During the shoot, the athletes, who had been chosen by Reebok, were taking their cues from their trainer, not from the photographer. “I guess the trickiest part of the shoot was when I realized I couldn’t direct anybody,” Burns recalls. He enjoys directing, and typically starts a shoot by building camaraderie and getting members of his crew and his subjects to work as a team. On the Reebok shoot, however, the athletes were absorbed in carrying out their training, and ignored Burns. “They were separate from me because they had their own trainer, so I felt like I was on the outside,” he says.
He also had little chance to set up shots. At one point, when the athletes were taking a break from training, he had a group of them fan out in a hallway lit by sun from a skylight. He lay down on a dolly and, as the athletes ran towards him, his assistants pulled him backwards, allowing him to photograph from the middle of the running pack. During the rest of the shoot, however, he was moving around the gym, trying to anticipate what action the trainer would have the athletes move to next: “I’d get on the floor to get a photo and the person would jump up to move away.”
Energies he might have put into directing went instead into keeping up with his subjects. Says Burns, “I trained for this job because I knew it would be exhausting physically.”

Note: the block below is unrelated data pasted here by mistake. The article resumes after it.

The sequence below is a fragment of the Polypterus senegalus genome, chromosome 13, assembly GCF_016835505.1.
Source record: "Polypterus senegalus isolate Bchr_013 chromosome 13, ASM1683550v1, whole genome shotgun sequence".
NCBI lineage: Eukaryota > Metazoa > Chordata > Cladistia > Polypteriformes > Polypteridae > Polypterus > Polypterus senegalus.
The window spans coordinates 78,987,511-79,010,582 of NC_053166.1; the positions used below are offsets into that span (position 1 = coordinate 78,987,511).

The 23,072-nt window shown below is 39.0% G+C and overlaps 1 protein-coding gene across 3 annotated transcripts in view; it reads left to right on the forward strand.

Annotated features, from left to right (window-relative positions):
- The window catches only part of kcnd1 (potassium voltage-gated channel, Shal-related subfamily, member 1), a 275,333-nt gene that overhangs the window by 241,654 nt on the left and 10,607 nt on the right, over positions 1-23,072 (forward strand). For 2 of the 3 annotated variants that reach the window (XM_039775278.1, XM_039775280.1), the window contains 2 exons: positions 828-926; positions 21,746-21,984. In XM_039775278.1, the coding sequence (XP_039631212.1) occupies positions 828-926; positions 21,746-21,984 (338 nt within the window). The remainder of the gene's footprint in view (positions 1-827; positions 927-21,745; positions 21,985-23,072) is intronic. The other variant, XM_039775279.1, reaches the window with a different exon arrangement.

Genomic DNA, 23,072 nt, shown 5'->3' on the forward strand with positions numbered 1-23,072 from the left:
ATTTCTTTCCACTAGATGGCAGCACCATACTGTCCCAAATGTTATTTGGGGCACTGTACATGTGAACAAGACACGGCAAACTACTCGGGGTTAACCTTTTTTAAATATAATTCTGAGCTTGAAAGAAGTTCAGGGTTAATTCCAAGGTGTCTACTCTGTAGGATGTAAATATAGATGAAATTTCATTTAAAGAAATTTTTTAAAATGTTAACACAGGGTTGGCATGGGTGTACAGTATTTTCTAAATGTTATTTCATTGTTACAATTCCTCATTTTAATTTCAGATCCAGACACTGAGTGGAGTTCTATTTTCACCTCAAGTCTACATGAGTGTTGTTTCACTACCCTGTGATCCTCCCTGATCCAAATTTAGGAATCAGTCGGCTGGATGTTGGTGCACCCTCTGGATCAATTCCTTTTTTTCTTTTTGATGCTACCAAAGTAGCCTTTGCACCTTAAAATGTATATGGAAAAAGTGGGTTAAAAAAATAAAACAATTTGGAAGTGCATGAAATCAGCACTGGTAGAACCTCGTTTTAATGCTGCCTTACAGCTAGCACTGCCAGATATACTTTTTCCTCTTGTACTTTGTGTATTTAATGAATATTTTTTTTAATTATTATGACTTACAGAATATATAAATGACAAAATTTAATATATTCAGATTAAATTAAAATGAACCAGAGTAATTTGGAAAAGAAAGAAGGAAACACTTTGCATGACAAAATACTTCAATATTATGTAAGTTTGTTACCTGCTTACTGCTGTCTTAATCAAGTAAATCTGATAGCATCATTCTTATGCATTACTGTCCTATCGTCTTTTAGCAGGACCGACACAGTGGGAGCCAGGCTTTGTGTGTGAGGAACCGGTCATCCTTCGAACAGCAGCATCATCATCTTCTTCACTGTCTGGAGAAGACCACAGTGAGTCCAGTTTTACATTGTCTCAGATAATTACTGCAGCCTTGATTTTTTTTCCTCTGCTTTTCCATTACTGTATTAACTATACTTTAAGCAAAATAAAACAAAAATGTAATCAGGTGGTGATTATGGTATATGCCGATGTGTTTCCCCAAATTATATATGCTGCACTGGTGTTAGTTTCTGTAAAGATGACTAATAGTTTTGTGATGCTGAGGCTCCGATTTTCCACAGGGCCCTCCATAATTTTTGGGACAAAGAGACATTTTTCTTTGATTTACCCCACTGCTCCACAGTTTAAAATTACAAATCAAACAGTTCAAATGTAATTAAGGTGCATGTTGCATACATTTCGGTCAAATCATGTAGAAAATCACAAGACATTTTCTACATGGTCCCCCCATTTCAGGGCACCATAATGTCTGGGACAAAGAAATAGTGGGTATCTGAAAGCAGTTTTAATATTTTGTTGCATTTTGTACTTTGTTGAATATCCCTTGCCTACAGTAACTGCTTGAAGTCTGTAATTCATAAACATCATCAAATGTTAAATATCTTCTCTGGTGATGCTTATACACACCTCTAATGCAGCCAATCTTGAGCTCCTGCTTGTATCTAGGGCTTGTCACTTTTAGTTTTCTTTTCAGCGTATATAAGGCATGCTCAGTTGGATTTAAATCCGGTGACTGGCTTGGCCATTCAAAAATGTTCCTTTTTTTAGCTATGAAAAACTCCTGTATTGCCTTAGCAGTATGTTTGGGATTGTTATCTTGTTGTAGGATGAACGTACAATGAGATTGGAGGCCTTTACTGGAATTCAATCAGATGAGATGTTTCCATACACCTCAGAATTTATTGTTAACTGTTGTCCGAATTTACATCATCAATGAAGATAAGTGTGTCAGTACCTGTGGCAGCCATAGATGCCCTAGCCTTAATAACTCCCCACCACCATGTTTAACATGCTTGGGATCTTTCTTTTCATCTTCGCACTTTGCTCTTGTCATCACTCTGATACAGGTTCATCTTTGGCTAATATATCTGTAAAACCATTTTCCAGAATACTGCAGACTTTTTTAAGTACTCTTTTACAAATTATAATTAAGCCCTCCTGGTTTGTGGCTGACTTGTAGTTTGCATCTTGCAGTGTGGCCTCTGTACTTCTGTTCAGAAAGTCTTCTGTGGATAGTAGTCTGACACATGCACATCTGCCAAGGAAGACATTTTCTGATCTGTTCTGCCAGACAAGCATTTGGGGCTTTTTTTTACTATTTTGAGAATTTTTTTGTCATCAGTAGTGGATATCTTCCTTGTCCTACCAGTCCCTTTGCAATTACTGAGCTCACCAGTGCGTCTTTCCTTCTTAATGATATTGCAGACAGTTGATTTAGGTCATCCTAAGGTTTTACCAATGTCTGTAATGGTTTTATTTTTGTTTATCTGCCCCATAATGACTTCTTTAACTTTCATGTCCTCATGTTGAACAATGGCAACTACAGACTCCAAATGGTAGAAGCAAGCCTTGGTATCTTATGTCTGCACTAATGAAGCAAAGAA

At one point, Burns managed to get close to an athlete as he was lifting weights, and capture his concentration. Burns notes, “He’s working his butt off, but I captured him at a moment when he’s almost dropping the bar.”
Burns made the shot of the weightlifter at high noon, so the Los Angeles sun is visible through the windows in the background. “What you can’t see is that there are HMIs behind me,” he says. Burns chose to use continuous lights to illuminate the entire floor at once: “I wanted to just be able to move and have light that always worked.”
He hired OTMFC, a lighting crew that brought a grip truck with a 500 amp generator and a variety of stands and lights. He set up a total of four Arri M18, 1800-watt HMIs on high rollers, so they could be easily moved as the action shifted. The lights were placed about eight feet off the floor, directed at a slight downward angle. He bounced the HMIs into 12-foot-wide square silks “to pour light into the area,” Burns says. He used a silver lame silk, “which gives a crisp, white light.”
He notes that another, more time-consuming option would have been to light the space from above, by affixing HMIs to the ceiling of the training area. “But that would have given us less flexibility.” By clamping the lights and silks to high rollers, his crew was able to turn or move the lights if needed when the athletes moved to new training stations.
Burns shot with a Canon EOS-1D X and a 24-70 mm EF series f/2.8 lens, shooting 1/500th of a second at f/5.6, ISO 3200 for most of the shots in the gym.
Unable to shoot tethered, he shot to card, and he let clients preview shots on the back of his camera and on his digital tech’s monitor. He notes, “I think I’m oblivious that there are 16 people on the set behind me, and music blaring.”
Burns estimates that from the eight-day shoot, he processed, color corrected and delivered roughly 4,000 images to the client, who then handled post-production.